An ion thruster ionizes a neutral gas by extracting some electrons out of atoms, creating a cloud of positive ions. These ion thrusters rely mainly on electrostatics as ions are accelerated by the Coulomb force along an electric field. Temporarily stored electrons are finally reinjected by a neutralizer in the cloud of ions after it has passed through the electrostatic grid, so the gas becomes neutral again and can freely disperse in space without any further electrical interaction with the thruster. Electromagnetic thrusters on the contrary use the Lorentz force to accelerate all species (free electrons as well as positive and negative ions) in the same direction whatever their electric charge, and are specifically referred as plasma propulsion engines, where the electric field is not in the direction of the acceleration.
Ion thrusters in operational use have an input power need of 1–7 kW (1.3–9.4 hp), exhaust velocity 20–50 km/s (45,000–112,000 mph), thrust 25–250 millinewtons (0.090–0.899 ozf) and efficiency 65–80% though experimental versions have achieved 100 kilowatts (130 hp), 5 newtons (1.1 lbf).
The Deep Space 1 spacecraft, powered by an ion thruster, changed velocity by 4.3 km/s (9,600 mph) while consuming less than 74 kg (163 lb) of xenon. The Dawn spacecraft broke the record, with a velocity change of 11.5 km/s (26,000 mph).
Applications include control of the orientation and position of orbiting satellites (some satellites have dozens of low-power ion thrusters) and use as a main propulsion engine for low-mass robotic space vehicles (such as Deep Space 1 and Dawn).
Ion thrust engines are practical only in the vacuum of space and cannot take vehicles through the atmosphere because ion engines do not work in the presence of ions outside the engine. Additionally, the engine's minuscule thrust cannot overcome any significant air resistance. Spacecraft rely on conventional chemical rockets to initially reach orbit.
- 1 Origins
- 2 General working principle
- 3 Electrostatic ion thrusters
- 4 Electromagnetic thrusters
- 5 Radioisotope thruster
- 6 Comparisons
- 7 Lifetime
- 8 Propellants
- 9 Energy efficiency
- 10 Missions
- 10.1 Demonstration vehicles
- 10.2 Operational missions
- 10.3 Proposed missions
- 11 Popular culture
- 12 See also
- 13 References
- 14 External links
The first person who wrote a paper introducing the idea publicly was Konstantin Tsiolkovsky in 1911. However, the first private document to consider electric propulsion is Robert H. Goddard's handwritten notebook in an entry dated September 6, 1906. The first experiments with ion thrusters were carried out by Goddard at Clark University from 1916–1917. The technique was recommended for near-vacuum conditions at high altitude, but thrust was demonstrated with ionized air streams at atmospheric pressure. The idea appeared again in Hermann Oberth's "Wege zur Raumschiffahrt" (Ways to Spaceflight), published in 1923, where he explained his thoughts on the mass savings of electric propulsion, predicted its use in spacecraft propulsion and attitude control, and advocated electrostatic acceleration of charged gasses.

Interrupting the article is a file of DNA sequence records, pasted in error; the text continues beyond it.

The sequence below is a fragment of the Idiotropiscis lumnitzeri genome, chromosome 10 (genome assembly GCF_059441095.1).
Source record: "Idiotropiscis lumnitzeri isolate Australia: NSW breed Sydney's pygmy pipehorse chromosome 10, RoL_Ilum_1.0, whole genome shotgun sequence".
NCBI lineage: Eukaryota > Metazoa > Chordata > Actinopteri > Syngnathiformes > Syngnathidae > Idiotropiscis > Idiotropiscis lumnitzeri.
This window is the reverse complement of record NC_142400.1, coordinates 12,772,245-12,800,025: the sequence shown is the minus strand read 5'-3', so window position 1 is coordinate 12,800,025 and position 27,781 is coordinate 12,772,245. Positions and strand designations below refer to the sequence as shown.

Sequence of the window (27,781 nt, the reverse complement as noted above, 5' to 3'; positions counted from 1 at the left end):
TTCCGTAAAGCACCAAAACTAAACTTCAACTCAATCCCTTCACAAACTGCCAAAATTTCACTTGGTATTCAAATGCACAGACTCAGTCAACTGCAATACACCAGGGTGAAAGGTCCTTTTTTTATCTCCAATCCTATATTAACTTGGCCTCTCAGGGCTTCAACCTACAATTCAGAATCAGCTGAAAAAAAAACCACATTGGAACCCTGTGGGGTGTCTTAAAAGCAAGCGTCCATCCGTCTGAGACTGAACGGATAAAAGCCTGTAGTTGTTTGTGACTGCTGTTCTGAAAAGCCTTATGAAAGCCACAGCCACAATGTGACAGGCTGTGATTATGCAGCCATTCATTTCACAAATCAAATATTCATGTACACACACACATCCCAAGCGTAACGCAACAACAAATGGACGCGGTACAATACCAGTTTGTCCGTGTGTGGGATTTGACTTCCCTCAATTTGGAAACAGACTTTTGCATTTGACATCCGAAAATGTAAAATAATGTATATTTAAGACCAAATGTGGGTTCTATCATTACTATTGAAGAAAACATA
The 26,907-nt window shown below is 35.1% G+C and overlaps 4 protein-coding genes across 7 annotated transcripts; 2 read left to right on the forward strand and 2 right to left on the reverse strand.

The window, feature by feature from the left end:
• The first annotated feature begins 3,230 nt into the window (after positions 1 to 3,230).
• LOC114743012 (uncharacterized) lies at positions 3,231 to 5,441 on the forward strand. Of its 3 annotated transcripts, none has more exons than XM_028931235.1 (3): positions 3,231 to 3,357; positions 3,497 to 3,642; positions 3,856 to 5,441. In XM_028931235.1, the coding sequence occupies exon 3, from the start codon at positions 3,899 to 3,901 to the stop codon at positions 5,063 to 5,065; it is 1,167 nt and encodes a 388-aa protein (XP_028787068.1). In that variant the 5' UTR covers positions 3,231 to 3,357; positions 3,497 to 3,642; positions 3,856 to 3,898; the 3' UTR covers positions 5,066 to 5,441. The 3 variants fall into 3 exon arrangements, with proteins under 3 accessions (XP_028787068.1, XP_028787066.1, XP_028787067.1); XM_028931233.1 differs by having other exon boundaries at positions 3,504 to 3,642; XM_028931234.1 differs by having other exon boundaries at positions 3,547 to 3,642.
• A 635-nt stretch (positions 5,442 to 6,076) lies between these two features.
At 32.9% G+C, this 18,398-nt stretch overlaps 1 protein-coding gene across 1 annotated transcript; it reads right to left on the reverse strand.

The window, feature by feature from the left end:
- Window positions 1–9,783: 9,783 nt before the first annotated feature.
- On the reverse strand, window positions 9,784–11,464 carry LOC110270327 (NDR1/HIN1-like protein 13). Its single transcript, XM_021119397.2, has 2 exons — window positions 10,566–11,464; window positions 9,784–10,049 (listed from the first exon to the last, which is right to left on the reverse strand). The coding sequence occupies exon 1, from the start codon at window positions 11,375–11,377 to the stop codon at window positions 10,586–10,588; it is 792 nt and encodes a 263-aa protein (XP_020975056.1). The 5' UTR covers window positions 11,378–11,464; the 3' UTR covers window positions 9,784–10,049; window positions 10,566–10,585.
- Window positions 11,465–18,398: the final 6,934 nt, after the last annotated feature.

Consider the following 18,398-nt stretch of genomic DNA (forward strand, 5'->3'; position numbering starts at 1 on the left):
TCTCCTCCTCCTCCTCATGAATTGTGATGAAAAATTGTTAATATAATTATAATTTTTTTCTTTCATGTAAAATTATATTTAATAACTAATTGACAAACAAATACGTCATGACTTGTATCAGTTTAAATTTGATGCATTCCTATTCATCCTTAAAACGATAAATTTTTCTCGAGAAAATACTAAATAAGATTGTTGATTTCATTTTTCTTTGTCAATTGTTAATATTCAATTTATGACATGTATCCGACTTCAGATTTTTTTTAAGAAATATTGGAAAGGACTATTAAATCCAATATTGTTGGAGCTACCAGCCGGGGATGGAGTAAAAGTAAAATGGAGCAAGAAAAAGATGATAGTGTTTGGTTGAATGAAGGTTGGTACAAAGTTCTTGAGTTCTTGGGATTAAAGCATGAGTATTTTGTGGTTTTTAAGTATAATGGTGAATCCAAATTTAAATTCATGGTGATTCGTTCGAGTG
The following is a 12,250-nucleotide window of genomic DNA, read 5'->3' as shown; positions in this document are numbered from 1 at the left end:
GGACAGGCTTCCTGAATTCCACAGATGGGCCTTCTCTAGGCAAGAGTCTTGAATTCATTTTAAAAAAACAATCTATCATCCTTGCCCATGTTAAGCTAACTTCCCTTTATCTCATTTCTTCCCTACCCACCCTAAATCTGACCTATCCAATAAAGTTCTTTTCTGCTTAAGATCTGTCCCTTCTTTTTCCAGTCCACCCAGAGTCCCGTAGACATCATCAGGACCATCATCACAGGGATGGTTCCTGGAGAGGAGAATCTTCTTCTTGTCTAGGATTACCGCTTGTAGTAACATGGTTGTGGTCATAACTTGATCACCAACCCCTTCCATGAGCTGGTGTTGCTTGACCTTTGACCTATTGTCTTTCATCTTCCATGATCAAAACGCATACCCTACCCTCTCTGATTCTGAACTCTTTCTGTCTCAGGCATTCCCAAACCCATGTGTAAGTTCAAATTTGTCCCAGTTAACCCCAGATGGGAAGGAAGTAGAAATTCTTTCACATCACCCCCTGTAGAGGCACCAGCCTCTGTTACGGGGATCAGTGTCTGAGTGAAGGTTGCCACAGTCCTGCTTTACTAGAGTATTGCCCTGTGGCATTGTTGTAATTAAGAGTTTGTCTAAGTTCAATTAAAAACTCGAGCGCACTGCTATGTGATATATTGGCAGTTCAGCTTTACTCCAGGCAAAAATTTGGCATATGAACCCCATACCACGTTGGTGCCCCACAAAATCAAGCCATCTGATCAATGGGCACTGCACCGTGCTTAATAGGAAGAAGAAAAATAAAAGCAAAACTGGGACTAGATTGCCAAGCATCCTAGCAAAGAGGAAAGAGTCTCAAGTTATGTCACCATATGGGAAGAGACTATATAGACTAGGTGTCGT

A working ion thruster was built by Harold R. Kaufman in 1959 at the NASA Glenn Research Center facilities. It was similar to a gridded electrostatic ion thruster and used mercury for propellant. Suborbital tests were conducted during the 1960s and in 1964, the engine was sent into a suborbital flight aboard the Space Electric Rocket Test 1 (SERT 1). It successfully operated for the planned 31 minutes before falling to Earth. This test was followed by an orbital test, SERT-2, in 1970.
An alternate form of electric propulsion, the Hall effect thruster, was studied independently in the U.S. and the Soviet Union in the 1950s and 1960s. Hall effect thrusters operated on Soviet satellites from 1972 until the late 1990s, mainly used for satellite stabilization in North-South and in East-West directions. Some 100–200 engines completed missions on Soviet and Russian satellites. Soviet thruster design was introduced to the West in 1992 after a team of electric propulsion specialists, under the support of the Ballistic Missile Defense Organization, visited Soviet laboratories.
General working principle